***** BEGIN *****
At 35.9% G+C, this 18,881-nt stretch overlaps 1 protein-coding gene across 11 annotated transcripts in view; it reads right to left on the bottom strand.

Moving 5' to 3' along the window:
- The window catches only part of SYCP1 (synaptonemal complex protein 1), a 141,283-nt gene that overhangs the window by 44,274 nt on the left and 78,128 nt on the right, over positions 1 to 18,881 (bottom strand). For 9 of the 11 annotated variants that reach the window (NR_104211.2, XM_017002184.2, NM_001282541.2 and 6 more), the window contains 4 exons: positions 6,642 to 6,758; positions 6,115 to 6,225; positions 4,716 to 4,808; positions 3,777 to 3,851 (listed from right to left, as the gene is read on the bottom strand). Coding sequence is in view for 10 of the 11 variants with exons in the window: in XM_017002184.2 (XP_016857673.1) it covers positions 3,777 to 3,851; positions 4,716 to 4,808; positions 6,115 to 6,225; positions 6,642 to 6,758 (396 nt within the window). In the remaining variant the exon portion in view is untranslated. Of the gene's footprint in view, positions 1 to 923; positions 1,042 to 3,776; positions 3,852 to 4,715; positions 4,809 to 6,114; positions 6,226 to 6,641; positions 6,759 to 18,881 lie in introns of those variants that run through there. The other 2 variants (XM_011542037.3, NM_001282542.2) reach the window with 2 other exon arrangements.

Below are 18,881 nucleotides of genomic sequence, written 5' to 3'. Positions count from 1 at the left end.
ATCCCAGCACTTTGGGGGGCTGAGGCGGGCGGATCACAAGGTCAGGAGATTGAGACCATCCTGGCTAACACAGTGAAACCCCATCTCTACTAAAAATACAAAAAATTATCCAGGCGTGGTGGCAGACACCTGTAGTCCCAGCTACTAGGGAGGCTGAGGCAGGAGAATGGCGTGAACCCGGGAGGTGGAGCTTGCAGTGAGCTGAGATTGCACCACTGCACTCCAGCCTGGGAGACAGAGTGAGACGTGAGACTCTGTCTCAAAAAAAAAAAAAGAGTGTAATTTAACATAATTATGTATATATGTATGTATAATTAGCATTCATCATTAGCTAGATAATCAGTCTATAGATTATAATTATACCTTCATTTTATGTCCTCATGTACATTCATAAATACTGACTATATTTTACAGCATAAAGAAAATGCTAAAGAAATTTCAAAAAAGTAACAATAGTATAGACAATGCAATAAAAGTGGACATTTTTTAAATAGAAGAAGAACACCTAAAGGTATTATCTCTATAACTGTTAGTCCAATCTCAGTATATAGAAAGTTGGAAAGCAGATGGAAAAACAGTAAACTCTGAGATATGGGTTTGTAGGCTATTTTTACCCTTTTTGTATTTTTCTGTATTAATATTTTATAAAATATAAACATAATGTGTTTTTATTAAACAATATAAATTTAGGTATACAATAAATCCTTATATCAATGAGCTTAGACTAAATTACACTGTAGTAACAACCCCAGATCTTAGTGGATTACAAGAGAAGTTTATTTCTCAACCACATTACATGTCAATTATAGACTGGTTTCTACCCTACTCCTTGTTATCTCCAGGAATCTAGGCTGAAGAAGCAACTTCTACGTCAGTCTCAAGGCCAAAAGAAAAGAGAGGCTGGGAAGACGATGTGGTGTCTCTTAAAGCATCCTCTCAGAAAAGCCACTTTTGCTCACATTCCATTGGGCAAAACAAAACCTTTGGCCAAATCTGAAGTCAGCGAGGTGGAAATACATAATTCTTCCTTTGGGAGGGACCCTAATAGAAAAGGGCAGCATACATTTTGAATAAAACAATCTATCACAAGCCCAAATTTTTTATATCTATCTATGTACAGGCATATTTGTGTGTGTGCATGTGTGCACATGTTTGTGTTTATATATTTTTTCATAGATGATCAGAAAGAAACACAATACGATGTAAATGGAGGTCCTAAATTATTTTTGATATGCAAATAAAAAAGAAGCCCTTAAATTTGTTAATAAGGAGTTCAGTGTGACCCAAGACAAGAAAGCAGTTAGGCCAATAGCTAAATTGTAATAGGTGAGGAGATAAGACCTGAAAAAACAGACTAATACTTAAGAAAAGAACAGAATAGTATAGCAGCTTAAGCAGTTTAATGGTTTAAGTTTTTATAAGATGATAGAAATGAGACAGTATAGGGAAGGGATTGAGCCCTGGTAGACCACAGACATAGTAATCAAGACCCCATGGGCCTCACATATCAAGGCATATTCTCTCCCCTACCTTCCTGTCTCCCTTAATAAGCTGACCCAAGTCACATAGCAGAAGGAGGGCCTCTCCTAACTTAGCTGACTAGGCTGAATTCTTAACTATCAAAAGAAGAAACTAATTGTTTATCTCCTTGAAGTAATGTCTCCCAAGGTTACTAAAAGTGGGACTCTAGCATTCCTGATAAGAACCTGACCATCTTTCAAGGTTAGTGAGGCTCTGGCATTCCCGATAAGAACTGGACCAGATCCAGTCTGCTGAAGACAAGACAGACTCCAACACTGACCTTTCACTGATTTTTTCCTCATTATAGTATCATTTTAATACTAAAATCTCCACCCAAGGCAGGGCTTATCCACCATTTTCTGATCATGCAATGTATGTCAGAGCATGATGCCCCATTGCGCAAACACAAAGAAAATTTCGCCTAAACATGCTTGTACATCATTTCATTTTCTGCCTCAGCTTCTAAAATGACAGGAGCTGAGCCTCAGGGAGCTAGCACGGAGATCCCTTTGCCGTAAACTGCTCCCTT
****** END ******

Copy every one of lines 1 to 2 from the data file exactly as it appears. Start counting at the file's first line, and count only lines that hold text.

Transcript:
At 35.9% G+C, this 18,881-nt stretch overlaps 1 protein-coding gene across 11 annotated transcripts in view; it reads right to left on the bottom strand.

Moving 5' to 3' along the window: